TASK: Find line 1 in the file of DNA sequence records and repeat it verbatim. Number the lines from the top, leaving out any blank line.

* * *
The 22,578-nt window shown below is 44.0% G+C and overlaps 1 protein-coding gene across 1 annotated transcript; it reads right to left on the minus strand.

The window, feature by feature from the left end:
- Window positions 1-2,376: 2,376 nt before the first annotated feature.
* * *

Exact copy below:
The 22,578-nt window shown below is 44.0% G+C and overlaps 1 protein-coding gene across 1 annotated transcript; it reads right to left on the minus strand.